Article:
Employers may look during economic downturn for ways of reducing short-term employment costs without resorting to redundancy – this had led to a recent sharp rise in the number of employers offering sabbaticals to key employees.
Those who are at risk of redundancy may themselves consider suggesting sabbaticals as alternatives to losing their jobs; many employers will still be unaware of their availability or potential desirability.
Sabbaticals may provide benefits both to employers and to employees, whether in retaining key talent, improving morale or avoiding staff shortages (when the economy revives).
From both employer and employee perspectives, however, it is wise clearly and in detail to define employee entitlements during sabbatical and upon return.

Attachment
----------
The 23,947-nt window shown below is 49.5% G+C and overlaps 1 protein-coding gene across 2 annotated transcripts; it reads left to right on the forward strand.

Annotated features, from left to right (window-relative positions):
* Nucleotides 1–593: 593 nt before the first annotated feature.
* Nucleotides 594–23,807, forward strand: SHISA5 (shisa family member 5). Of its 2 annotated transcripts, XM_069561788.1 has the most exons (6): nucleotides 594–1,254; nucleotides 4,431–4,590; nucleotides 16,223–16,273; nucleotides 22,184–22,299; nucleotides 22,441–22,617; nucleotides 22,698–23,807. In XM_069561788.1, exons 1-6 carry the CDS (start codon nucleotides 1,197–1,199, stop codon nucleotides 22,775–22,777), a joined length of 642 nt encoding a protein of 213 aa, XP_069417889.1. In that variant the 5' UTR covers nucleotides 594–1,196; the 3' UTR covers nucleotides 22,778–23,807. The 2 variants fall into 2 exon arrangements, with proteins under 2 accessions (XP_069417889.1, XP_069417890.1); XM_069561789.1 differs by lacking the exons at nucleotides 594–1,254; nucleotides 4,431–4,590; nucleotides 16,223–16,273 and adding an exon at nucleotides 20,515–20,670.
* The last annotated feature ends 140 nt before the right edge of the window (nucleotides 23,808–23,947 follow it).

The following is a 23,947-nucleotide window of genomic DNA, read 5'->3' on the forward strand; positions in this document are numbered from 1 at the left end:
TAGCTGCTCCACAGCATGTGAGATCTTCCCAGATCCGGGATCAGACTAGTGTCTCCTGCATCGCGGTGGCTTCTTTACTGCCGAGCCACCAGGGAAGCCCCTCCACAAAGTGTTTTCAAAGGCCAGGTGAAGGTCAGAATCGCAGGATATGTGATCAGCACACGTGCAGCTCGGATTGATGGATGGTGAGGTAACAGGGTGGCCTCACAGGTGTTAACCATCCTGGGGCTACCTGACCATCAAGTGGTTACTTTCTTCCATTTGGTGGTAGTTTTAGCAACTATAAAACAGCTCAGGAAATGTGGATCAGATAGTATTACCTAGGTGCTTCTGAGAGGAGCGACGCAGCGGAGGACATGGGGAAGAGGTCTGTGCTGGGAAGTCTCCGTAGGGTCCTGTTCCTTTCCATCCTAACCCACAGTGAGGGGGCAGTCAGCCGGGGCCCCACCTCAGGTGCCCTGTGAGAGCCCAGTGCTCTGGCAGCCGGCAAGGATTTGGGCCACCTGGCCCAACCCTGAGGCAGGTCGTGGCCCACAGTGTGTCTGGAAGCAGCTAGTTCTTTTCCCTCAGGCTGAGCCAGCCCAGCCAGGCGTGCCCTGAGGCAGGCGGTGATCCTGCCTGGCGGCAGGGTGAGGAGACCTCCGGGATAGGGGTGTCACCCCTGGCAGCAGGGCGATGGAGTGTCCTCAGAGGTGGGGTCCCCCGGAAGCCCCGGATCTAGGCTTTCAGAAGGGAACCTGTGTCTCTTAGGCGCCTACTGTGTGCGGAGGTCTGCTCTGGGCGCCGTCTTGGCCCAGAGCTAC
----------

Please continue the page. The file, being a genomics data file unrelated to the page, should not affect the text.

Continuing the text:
Some key issues must certainly be considered:
Who is entitled to or will benefit from a sabbatical?
Is continuity of employment preserved?
Do all contractual employment terms remain in force?
Does an employee on sabbatical accrue annual leave?
Is an employee’s job guaranteed on return?
Many questions may be answered by an employer’s general sabbatical policy document or by a letter, addressed to the employee, setting out the proposed terms; while basic legal employment rights may not be removed or modified by agreement, this is not the case in respect of contractual rights.
There is usually, therefore, a degree of contractual flexibility in the way in which sabbaticals may operate, but clear definition and recording of terms is essential.
Sound legal advice should always be obtained in such cases.
This article was written by Lara Murray, a Solicitor in our Employment Team